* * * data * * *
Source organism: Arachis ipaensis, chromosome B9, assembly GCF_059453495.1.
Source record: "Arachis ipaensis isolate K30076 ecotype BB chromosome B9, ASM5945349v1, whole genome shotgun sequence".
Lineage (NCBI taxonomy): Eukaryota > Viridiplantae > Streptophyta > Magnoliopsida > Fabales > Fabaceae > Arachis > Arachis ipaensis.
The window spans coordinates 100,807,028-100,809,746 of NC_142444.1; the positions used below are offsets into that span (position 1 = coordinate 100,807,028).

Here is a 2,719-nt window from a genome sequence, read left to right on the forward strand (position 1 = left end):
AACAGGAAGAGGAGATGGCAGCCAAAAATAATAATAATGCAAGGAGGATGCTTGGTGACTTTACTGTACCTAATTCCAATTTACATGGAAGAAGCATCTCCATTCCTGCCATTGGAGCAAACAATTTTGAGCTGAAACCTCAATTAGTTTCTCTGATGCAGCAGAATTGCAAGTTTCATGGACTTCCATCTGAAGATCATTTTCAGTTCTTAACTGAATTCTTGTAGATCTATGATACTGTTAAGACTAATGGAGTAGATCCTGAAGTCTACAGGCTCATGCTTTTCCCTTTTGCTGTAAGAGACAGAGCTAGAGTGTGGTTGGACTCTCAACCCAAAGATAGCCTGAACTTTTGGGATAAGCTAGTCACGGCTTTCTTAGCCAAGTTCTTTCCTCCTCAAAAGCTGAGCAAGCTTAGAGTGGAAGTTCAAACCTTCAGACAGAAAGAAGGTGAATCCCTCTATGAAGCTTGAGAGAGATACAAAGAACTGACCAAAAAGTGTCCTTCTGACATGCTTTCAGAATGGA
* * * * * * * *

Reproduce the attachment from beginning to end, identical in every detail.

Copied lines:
Source organism: Arachis ipaensis, chromosome B9, assembly GCF_059453495.1.
Source record: "Arachis ipaensis isolate K30076 ecotype BB chromosome B9, ASM5945349v1, whole genome shotgun sequence".
Lineage (NCBI taxonomy): Eukaryota > Viridiplantae > Streptophyta > Magnoliopsida > Fabales > Fabaceae > Arachis > Arachis ipaensis.
The window spans coordinates 100,807,028-100,809,746 of NC_142444.1; the positions used below are offsets into that span (position 1 = coordinate 100,807,028).

Here is a 2,719-nt window from a genome sequence, read left to right on the forward strand (position 1 = left end):
AACAGGAAGAGGAGATGGCAGCCAAAAATAATAATAATGCAAGGAGGATGCTTGGTGACTTTACTGTACCTAATTCCAATTTACATGGAAGAAGCATCTCCATTCCTGCCATTGGAGCAAACAATTTTGAGCTGAAACCTCAATTAGTTTCTCTGATGCAGCAGAATTGCAAGTTTCATGGACTTCCATCTGAAGATCATTTTCAGTTCTTAACTGAATTCTTGTAGATCTATGATACTGTTAAGACTAATGGAGTAGATCCTGAAGTCTACAGGCTCATGCTTTTCCCTTTTGCTGTAAGAGACAGAGCTAGAGTGTGGTTGGACTCTCAACCCAAAGATAGCCTGAACTTTTGGGATAAGCTAGTCACGGCTTTCTTAGCCAAGTTCTTTCCTCCTCAAAAGCTGAGCAAGCTTAGAGTGGAAGTTCAAACCTTCAGACAGAAAGAAGGTGAATCCCTCTATGAAGCTTGAGAGAGATACAAAGAACTGACCAAAAAGTGTCCTTCTGACATGCTTTCAGAATGGA